Often, the problems you’ll face with Day 2 Kubernetes aren’t technically Kubernetes problems. Rather, it’s the operational idiosyncrasies of how other applications interact with K8s that will give you headaches. For example, if you want to deploy Airflow on Kubernetes, you might not know how to scale the database underneath it or how to scale the workers, which metrics to visualize, or what CPU/memory tradeoffs to make.
This operational knowledge is unique to each application and has to be learned from scratch every time there’s a new open-source tool you want to use on Kubernetes. Any misconfigurations could result in a higher cloud bill than you really need to spend.
Monitoring, alerting, and disaster recovery
While you can get some logging built-in with K8s, in Day 2 it’s essential to set up your logs to connect to a central system (or set of tools) that you use for observability and alerting. Logging a dynamic, distributed system like Kubernetes is complicated. You’ll want to monitor multiple layers (e.g. Node and Cluster levels), each with its own lifecycle and different kinds of logs.
Along with logging, an alerting and disaster recovery strategy are a must for Day 2 Kubernetes. Again, teams can run into problems here because of the distributed nature of the system. It may not always be clear who the owner is for each service, so the person on-call might have no idea what to do or even who to contact in the case of an outage.
Security and governance
Kubernetes can be beneficial from a security perspective. If you have a consolidated networking layer using K8s, you don’t have to worry about exposing more data than you need to, and you can run an extra-secure layer on top of potentially less-secure third-party apps.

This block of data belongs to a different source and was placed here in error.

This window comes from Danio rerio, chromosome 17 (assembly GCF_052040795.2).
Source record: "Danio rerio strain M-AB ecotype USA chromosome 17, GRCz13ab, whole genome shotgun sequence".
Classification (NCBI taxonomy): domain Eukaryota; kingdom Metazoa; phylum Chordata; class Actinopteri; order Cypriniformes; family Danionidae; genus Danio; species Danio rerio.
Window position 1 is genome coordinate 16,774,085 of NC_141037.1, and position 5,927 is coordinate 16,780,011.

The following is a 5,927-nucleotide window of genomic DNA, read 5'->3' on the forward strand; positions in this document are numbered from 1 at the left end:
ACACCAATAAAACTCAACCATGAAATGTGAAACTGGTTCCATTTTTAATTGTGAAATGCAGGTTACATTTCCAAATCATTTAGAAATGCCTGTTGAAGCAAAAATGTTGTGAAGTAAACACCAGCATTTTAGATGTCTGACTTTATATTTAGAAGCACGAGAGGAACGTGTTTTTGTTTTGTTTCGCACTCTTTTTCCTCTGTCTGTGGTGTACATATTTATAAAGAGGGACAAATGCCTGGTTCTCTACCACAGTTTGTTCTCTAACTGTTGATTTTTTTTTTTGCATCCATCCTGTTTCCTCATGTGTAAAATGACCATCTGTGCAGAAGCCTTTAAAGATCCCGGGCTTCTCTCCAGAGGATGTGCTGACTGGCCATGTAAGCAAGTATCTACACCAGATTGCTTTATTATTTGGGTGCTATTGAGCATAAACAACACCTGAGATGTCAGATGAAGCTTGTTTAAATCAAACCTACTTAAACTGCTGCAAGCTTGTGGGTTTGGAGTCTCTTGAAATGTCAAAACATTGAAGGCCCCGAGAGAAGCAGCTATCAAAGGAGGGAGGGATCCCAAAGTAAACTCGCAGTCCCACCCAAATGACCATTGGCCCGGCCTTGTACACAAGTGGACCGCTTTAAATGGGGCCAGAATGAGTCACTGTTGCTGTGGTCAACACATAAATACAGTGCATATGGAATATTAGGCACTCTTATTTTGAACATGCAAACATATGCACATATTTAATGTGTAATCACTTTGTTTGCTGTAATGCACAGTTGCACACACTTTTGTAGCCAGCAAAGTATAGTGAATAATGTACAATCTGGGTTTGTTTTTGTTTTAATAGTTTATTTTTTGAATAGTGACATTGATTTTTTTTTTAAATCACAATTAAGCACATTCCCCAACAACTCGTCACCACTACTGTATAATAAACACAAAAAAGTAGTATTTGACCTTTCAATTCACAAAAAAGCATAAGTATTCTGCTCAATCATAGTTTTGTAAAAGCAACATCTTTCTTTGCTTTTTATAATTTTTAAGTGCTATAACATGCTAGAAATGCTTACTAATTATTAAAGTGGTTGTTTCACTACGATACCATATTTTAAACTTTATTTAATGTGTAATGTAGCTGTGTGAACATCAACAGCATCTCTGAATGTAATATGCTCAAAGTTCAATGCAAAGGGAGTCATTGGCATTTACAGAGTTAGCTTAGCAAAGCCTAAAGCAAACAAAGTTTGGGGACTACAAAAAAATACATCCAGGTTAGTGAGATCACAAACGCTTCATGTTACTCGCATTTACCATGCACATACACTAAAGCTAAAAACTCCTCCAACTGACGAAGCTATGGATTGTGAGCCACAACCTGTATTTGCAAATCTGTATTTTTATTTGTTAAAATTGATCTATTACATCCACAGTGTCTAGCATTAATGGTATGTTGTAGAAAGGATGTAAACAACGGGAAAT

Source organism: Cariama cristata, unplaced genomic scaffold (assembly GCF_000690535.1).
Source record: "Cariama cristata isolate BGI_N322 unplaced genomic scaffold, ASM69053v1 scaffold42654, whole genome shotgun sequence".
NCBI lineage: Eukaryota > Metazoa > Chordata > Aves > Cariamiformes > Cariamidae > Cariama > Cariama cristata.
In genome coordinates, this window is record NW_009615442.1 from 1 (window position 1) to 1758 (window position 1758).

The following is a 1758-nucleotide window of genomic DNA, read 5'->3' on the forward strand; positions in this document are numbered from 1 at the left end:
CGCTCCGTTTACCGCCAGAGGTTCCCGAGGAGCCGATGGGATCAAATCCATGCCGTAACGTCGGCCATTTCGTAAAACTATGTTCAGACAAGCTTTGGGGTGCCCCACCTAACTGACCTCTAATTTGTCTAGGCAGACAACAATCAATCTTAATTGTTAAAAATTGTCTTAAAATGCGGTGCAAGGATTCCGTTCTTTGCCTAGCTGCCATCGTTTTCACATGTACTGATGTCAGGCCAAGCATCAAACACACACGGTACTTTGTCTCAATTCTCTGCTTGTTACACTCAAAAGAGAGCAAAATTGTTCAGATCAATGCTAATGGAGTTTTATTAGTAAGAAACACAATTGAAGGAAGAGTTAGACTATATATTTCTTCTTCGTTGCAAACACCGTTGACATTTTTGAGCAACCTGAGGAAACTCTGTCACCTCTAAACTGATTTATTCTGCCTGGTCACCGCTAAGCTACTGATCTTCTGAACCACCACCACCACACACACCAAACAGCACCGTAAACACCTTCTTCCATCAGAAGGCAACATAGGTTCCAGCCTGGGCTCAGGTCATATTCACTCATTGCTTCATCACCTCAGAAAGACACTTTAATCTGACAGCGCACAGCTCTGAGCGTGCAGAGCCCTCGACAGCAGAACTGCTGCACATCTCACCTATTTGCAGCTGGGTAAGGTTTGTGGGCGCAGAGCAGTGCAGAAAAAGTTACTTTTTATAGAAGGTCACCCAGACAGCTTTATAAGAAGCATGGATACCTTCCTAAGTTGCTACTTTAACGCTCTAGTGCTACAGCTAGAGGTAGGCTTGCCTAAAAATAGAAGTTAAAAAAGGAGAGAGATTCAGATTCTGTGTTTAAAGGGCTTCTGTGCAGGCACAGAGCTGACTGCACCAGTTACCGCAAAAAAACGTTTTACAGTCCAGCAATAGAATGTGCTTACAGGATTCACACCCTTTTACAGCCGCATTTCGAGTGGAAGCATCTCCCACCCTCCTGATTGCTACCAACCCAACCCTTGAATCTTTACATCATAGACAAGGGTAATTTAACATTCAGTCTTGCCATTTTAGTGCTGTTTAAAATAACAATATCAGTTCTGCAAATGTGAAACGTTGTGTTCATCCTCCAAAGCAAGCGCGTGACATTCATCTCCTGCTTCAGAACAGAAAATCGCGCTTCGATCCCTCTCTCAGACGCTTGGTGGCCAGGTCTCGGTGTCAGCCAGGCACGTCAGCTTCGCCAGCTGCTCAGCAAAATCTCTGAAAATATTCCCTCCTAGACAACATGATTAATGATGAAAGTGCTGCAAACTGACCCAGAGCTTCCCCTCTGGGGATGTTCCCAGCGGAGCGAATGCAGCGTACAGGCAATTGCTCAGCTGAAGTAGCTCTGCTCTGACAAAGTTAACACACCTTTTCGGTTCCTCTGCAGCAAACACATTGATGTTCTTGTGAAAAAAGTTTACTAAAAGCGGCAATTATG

However, the way you store secrets and check for vulnerabilities will need to be adapted to work for Kubernetes, which can be especially challenging if you’re new to managing a distributed system. Furthermore, you’ll need to set up new access controls that follow your company’s best practices around governance and compliance.
What a solution to Kubernetes Day 2 looks like
In my experience, a solution to Day 2 Kubernetes needs to have the following components at a minimum:
- Dashboarding: A visual interface for managing your resources, for people who don’t want to use the command line.
- Integration testing suite: When you push a new version of a package to production, you want some way to automatically deploy it to test clusters and run health checks to make sure that everything is working perfectly.
- Access controls: It should be easy to set up access controls for your cluster from a central location, and audit trails should be baked in.
- Observability and alerting: If anything goes wrong, you need to be able to root-cause the issue quickly and alert the right people.
- Runbooks for disaster recovery: When there’s an issue, you need runbooks so that anyone on-call can quickly implement a fix. Which leads to the final point…
- Automation: Too often, teams end up reinventing the wheel when managing Kubernetes. When you want to deploy anything on K8s, you should be able to quickly find all the dashboards you need, all the hooks for scaling, and interactive runbooks that make the process repeatable.
Many companies try to string these components together from different fragmented DevOps solutions. However, to have a really effective solution, you need the whole suite to work together. When an alert fires, it should hook up to a runbook and point you to the fix. All your operations should be automated—and the knowledge around these operations should be accessible and available to everyone on the team, not just a few engineers.